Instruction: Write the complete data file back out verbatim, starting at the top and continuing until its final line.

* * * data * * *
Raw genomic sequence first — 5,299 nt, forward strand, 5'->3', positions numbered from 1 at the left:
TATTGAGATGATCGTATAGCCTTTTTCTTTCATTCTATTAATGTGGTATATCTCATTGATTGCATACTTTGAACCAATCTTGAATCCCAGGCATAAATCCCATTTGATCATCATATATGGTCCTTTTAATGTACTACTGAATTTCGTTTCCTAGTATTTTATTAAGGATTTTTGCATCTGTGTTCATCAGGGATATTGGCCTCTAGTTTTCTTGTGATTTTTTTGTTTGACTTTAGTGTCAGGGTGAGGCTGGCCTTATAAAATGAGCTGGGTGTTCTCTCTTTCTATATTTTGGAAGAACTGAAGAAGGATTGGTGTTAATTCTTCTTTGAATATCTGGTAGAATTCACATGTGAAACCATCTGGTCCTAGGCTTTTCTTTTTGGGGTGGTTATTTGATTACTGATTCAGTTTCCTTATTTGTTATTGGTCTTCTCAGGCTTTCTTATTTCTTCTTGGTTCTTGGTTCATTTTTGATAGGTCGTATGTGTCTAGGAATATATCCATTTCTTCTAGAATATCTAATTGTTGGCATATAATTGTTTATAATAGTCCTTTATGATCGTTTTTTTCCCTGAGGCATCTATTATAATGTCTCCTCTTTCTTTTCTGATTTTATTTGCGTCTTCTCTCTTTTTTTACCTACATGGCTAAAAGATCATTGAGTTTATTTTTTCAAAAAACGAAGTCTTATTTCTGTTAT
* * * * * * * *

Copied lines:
Raw genomic sequence first — 5,299 nt, forward strand, 5'->3', positions numbered from 1 at the left:
TATTGAGATGATCGTATAGCCTTTTTCTTTCATTCTATTAATGTGGTATATCTCATTGATTGCATACTTTGAACCAATCTTGAATCCCAGGCATAAATCCCATTTGATCATCATATATGGTCCTTTTAATGTACTACTGAATTTCGTTTCCTAGTATTTTATTAAGGATTTTTGCATCTGTGTTCATCAGGGATATTGGCCTCTAGTTTTCTTGTGATTTTTTTGTTTGACTTTAGTGTCAGGGTGAGGCTGGCCTTATAAAATGAGCTGGGTGTTCTCTCTTTCTATATTTTGGAAGAACTGAAGAAGGATTGGTGTTAATTCTTCTTTGAATATCTGGTAGAATTCACATGTGAAACCATCTGGTCCTAGGCTTTTCTTTTTGGGGTGGTTATTTGATTACTGATTCAGTTTCCTTATTTGTTATTGGTCTTCTCAGGCTTTCTTATTTCTTCTTGGTTCTTGGTTCATTTTTGATAGGTCGTATGTGTCTAGGAATATATCCATTTCTTCTAGAATATCTAATTGTTGGCATATAATTGTTTATAATAGTCCTTTATGATCGTTTTTTTCCCTGAGGCATCTATTATAATGTCTCCTCTTTCTTTTCTGATTTTATTTGCGTCTTCTCTCTTTTTTTACCTACATGGCTAAAAGATCATTGAGTTTATTTTTTCAAAAAACGAAGTCTTATTTCTGTTAT